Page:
Jericho Moon, by Matthew Woodring Stover

jericho-moon-by-matthew-woodring-stover review coverGenre: Fantasy
Publisher: Roc
Published: 1998
Reviewer Rating: three stars
Book Review by Heather Hunt

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Within the first 200 pages of Jericho Moon, I was anticipating giving this historical fantasy novel a high rating. Stover has certainly done his homework on ancient history and the religions of groups as varied as Irish Picts, Greeks, Canaanites, and Israelites. And his integration of historical figures, such as Joshua, Rahab, and the cities of Jericho and Jerusalem (Jebusi) is intriguing and factually accurate.

His writing is also quite good. The three main characters, who were first seen in Stover’s novel, “Iron Dawn,” are all well-drawn individuals with distinct personalities. His descriptions of the ancient Canaanite/Israeli landscape with its rugged hills and yawning desert wilderness are evocative and transporting. And for those who like action, Stover does not disappoint. Most of the 519 pages are saturated with literally gut-wrenching action.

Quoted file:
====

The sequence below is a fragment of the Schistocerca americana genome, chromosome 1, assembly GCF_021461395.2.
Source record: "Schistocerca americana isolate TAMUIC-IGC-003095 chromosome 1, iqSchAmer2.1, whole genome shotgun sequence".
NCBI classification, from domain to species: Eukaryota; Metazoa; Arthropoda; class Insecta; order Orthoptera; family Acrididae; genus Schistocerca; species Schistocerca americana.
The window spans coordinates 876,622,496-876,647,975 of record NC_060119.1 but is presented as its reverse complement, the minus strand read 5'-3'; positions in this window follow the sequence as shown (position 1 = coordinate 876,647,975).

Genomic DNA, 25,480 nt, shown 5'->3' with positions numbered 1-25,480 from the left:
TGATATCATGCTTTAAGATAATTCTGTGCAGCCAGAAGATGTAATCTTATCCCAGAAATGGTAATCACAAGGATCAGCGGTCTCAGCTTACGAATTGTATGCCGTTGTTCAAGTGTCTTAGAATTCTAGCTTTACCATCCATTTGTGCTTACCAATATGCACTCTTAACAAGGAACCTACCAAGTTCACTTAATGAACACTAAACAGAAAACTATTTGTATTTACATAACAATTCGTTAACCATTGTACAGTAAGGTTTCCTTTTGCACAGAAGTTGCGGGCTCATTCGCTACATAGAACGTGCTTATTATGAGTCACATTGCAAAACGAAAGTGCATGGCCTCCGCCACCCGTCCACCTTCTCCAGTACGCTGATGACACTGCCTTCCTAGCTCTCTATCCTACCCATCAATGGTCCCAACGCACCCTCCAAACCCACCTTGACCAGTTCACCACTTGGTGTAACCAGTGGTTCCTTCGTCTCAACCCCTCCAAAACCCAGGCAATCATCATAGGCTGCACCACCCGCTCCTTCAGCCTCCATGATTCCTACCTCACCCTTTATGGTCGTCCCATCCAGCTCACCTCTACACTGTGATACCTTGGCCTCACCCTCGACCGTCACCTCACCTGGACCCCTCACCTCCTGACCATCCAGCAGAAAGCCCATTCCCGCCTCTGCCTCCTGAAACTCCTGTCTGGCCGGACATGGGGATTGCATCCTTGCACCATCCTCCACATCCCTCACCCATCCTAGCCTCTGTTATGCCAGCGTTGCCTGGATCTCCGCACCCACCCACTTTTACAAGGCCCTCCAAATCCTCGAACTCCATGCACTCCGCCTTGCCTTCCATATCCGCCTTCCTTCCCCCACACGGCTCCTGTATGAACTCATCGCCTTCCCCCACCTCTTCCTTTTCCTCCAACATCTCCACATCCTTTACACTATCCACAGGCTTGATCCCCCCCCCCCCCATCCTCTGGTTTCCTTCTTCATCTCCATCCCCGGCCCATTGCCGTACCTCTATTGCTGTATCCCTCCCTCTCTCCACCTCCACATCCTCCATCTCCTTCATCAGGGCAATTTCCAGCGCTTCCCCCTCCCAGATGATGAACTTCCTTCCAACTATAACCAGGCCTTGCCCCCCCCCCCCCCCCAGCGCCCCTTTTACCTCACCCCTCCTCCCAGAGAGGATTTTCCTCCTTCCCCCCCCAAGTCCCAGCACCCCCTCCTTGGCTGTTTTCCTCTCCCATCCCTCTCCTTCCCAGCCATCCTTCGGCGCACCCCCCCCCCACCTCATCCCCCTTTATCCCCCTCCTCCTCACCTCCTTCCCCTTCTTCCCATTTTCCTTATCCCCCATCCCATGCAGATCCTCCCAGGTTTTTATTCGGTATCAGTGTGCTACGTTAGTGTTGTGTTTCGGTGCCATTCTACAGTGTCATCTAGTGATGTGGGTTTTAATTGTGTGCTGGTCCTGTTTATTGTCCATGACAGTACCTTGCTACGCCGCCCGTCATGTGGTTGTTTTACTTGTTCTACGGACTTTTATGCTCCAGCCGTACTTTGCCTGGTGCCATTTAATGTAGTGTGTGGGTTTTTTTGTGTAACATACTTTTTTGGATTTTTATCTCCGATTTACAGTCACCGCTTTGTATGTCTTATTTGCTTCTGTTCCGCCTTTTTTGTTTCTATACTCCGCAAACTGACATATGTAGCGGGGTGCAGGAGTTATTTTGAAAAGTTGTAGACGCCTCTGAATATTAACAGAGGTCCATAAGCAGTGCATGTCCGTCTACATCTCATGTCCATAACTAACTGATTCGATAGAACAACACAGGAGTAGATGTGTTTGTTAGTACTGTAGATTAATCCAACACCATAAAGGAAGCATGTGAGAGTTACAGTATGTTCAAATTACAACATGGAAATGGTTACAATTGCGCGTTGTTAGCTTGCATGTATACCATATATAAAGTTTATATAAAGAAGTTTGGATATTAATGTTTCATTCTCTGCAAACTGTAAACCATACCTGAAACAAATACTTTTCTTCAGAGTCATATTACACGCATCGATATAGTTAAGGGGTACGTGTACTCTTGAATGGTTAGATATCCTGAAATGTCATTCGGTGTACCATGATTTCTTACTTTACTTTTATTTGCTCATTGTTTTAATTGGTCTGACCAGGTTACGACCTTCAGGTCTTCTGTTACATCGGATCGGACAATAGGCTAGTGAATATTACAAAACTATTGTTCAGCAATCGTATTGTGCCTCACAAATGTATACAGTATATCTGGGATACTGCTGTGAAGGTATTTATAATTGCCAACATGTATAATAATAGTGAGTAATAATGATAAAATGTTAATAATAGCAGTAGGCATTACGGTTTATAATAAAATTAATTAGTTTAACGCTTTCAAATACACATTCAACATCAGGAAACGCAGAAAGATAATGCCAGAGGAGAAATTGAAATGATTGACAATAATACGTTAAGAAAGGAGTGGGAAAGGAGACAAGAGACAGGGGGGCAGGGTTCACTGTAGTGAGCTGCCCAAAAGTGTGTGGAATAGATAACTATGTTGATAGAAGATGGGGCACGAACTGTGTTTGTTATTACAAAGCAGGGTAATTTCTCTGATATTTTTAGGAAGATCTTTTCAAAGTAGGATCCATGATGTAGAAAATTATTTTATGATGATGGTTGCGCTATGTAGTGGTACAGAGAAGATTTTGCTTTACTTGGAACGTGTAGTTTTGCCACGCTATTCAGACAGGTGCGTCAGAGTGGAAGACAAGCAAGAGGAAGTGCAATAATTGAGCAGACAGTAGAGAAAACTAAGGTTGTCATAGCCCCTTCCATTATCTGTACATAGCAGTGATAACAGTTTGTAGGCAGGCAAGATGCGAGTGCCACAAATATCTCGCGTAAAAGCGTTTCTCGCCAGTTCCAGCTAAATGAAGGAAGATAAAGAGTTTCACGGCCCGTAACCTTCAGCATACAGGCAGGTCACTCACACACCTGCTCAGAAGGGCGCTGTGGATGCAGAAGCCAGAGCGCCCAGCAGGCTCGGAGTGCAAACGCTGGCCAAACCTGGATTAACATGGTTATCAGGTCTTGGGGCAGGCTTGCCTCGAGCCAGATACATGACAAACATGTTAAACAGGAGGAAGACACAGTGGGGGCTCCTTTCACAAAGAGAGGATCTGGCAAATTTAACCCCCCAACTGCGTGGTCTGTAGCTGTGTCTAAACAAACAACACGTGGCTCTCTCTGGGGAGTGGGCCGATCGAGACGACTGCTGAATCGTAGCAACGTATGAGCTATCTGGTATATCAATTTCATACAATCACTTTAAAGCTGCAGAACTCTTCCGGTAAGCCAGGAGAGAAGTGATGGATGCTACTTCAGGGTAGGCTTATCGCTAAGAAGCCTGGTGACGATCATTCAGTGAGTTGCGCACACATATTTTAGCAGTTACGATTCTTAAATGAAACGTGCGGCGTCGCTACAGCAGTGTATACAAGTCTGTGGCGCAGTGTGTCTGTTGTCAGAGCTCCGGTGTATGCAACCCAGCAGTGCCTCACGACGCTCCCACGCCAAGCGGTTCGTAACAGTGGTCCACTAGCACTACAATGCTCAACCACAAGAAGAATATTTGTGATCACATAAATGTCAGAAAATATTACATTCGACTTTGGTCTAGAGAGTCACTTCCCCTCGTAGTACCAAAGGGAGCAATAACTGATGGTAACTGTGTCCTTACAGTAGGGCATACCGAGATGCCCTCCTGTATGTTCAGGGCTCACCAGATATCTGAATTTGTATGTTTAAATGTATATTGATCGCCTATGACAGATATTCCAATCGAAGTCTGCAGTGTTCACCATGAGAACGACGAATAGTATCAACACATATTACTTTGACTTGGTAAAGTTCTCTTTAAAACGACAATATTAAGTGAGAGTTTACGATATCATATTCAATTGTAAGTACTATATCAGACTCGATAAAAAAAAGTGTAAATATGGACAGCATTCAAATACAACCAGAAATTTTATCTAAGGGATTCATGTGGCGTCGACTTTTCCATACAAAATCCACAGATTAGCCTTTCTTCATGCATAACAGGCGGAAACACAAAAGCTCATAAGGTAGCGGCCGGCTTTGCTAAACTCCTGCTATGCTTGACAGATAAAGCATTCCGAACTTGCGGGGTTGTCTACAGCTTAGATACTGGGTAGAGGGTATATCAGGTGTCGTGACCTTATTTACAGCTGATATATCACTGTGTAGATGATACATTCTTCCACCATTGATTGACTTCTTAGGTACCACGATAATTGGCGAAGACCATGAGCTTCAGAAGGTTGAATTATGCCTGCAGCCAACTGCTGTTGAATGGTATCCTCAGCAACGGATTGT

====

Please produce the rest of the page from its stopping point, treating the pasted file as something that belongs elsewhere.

Herein lay the beginnings of my discontent, however. The vividness of Stover’s descriptions of violence are X-rated, so a little bit goes a long way. There’s far more than a little bit here. This is the “Saving Private Ryan” of the historical fantasy world. There are so many disturbingly graphic depictions of flint axes hacking off limbs and daggers being plunged into guts and ripping upward to spill intestines and puncture hearts that they distract from the story.

Just as in war movies, in which one brief violence-filled battle should serve to represent the whole bloody mess, this book should describe one or two scenes in detail to establish the characters and the times, and then be more matter-of-fact in later scenes. But just as movies often tend to go overboard with the violence, so too does this otherwise well-plotted novel.

There are lots of twists and turns in the novel’s story and Stover does a good job of keeping the reader guessing. He also succeeds in creating real-life ambiguities in a story in which the good guys and bad guys could have been easily caricatured in black and white terms.

Unfortunately, his main character becomes a bit too over-the-top for me, and I ceased to sympathize with her about three-quarters of the way through the book. Her foul mouth and violent ways become tedious and childish. Too speak in movie terms again, she is a character without an arc. She achieves some of her goals by the end of the story, but her essential character seems unchanged. She doesn’t grow up.

Stover is a good writer. But this story is ultimately unfulfilling.

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